Dear Ms. Davenport,
This brass pot was given to me in 1953 by my mother-in-law. It had been in her family for many years, but I neglected to ask its history.
I have passed it to my granddaughter, and she started the inquiry as to its use. It has been cleaned and has no finish on it. Thank you, and I look forward to anything you can tell us about its use and history.
Before steam was captured to hasten and improve production, brass and copper pots were hand-hammered into desired shapes and soldered together. Made from a sheet of metal, the earliest pots have visible flat joints similar to dovetailing. Steam power allowed early manufacturers to uniformly shape brass buckets, pots and pails for a lighter alternative to cast-iron vessels.
Copper and brass pots are often described as apple butter pots, but they can be used for most foods. A white metal lining was often added on the interior to buffer against any taste of metal. Pots like yours, made around 1880, sell for $50 to $150 depending on location and condition of sale.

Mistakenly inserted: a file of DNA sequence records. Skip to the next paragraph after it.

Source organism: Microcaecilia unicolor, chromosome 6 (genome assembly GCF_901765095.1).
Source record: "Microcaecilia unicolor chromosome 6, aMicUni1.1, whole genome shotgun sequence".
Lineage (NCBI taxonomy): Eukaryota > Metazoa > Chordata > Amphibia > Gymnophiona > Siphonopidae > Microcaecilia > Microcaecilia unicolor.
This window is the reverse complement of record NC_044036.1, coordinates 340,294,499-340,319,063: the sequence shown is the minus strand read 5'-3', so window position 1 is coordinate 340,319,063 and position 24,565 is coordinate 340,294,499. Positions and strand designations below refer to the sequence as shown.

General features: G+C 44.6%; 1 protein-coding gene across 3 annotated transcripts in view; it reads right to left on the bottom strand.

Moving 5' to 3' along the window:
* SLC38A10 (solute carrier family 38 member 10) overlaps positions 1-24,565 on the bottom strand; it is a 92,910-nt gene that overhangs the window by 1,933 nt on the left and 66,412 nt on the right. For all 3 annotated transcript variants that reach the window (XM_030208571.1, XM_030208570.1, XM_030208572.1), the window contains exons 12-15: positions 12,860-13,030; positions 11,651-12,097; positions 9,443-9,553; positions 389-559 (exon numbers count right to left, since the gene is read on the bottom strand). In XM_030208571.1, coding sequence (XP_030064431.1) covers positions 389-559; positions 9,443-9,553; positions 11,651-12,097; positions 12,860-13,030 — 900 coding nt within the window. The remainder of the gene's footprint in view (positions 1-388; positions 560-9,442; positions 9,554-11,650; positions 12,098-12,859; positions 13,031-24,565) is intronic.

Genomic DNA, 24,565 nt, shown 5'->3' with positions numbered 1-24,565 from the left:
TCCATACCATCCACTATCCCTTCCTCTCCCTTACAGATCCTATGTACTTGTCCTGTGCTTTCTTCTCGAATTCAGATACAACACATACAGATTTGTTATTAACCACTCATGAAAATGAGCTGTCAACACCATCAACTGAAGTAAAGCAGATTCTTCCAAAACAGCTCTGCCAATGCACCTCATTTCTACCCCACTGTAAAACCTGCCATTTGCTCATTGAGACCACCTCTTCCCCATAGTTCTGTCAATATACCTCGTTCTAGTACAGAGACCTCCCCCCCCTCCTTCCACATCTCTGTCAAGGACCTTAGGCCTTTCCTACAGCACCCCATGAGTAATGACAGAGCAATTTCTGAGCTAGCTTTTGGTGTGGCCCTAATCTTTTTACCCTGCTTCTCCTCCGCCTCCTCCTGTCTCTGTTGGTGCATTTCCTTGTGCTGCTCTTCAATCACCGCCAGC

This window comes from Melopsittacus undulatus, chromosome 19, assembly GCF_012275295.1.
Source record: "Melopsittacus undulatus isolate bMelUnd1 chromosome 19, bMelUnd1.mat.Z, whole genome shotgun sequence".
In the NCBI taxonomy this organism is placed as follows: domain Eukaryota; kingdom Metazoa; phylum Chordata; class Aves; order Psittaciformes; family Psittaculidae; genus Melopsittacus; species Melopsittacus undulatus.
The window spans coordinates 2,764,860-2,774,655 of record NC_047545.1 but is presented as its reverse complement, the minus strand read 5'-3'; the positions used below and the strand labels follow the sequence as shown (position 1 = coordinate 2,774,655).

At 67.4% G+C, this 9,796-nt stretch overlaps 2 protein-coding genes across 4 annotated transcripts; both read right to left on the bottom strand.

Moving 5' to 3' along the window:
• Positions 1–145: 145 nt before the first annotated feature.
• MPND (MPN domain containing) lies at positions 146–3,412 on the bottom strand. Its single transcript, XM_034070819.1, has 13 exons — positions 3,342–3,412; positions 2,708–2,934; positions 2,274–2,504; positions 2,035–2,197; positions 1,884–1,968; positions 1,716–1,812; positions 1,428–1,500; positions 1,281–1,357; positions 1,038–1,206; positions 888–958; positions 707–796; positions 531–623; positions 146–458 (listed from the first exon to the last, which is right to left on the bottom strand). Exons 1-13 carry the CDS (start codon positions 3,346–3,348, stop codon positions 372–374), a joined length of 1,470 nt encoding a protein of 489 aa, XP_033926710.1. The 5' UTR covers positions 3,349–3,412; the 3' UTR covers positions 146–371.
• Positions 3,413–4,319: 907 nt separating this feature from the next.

This is a child’s sewing machine I received when I was about 8 years old in 1956, I think. It really sews. What do you think its value is?
The Singer SEWHANDY Model 20 sells for just over $100 with a pristine box, the clamp to secure it to a table and instruction booklet. A box and machine only might sell for around $45. I had one of these, too. Although my mother had high hopes, it was not well used.
Dear Mrs. Davenport,
This chair belongs to a friend who brought it from Missouri recently after visiting family there. She said it was used in the kitchen for children to sit on while watching the activity and hoping for a morsel of food. Now 50, she used it as a child.
I said I could make repairs. But now after looking at the unusual features and form, I wonder if it might be of some substantial value. Could you please investigate this piece of furniture?
With a pressed back and turned posts, tall chairs like this were indeed used in families to keep wiggly children seated and within sight of people working to feed the family. I remember younger cousins strapped in a chair like this, held fast by dish towels tied in the back of the spindles. Like most “keep the baby still” ploys, it worked — for a while.
Your friend’s tall chair is called a youth or high chair. It was made circa-1900 and might sell for $55 to $165. Repairs would make the chair usable. Without repair, it would sell for far less.